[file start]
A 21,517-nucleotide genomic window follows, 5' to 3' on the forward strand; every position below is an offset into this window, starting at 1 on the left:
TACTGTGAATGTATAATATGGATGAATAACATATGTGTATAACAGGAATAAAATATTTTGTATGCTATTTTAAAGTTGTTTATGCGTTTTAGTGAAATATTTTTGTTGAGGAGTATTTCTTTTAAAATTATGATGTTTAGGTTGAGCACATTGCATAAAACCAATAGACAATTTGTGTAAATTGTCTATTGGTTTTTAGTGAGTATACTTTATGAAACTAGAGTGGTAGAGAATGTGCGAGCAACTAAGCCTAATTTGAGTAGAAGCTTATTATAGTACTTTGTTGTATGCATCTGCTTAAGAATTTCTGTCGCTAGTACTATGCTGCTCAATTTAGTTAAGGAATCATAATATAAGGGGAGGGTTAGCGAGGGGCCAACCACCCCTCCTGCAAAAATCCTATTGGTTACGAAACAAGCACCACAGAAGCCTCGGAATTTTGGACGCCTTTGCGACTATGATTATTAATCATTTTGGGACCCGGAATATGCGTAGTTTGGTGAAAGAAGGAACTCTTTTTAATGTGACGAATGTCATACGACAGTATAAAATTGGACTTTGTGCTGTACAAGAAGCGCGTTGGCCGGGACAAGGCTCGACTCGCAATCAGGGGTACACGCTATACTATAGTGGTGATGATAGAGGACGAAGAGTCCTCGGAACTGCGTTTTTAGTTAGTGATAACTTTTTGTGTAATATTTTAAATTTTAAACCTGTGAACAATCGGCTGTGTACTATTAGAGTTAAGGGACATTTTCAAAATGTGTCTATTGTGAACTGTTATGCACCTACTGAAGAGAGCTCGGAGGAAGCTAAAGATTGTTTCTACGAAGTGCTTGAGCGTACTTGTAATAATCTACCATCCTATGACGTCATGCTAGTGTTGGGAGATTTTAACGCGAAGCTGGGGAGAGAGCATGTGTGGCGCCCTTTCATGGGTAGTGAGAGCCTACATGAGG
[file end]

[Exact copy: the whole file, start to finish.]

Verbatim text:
A 21,517-nucleotide genomic window follows, 5' to 3' on the forward strand; every position below is an offset into this window, starting at 1 on the left:
TACTGTGAATGTATAATATGGATGAATAACATATGTGTATAACAGGAATAAAATATTTTGTATGCTATTTTAAAGTTGTTTATGCGTTTTAGTGAAATATTTTTGTTGAGGAGTATTTCTTTTAAAATTATGATGTTTAGGTTGAGCACATTGCATAAAACCAATAGACAATTTGTGTAAATTGTCTATTGGTTTTTAGTGAGTATACTTTATGAAACTAGAGTGGTAGAGAATGTGCGAGCAACTAAGCCTAATTTGAGTAGAAGCTTATTATAGTACTTTGTTGTATGCATCTGCTTAAGAATTTCTGTCGCTAGTACTATGCTGCTCAATTTAGTTAAGGAATCATAATATAAGGGGAGGGTTAGCGAGGGGCCAACCACCCCTCCTGCAAAAATCCTATTGGTTACGAAACAAGCACCACAGAAGCCTCGGAATTTTGGACGCCTTTGCGACTATGATTATTAATCATTTTGGGACCCGGAATATGCGTAGTTTGGTGAAAGAAGGAACTCTTTTTAATGTGACGAATGTCATACGACAGTATAAAATTGGACTTTGTGCTGTACAAGAAGCGCGTTGGCCGGGACAAGGCTCGACTCGCAATCAGGGGTACACGCTATACTATAGTGGTGATGATAGAGGACGAAGAGTCCTCGGAACTGCGTTTTTAGTTAGTGATAACTTTTTGTGTAATATTTTAAATTTTAAACCTGTGAACAATCGGCTGTGTACTATTAGAGTTAAGGGACATTTTCAAAATGTGTCTATTGTGAACTGTTATGCACCTACTGAAGAGAGCTCGGAGGAAGCTAAAGATTGTTTCTACGAAGTGCTTGAGCGTACTTGTAATAATCTACCATCCTATGACGTCATGCTAGTGTTGGGAGATTTTAACGCGAAGCTGGGGAGAGAGCATGTGTGGCGCCCTTTCATGGGTAGTGAGAGCCTACATGAGG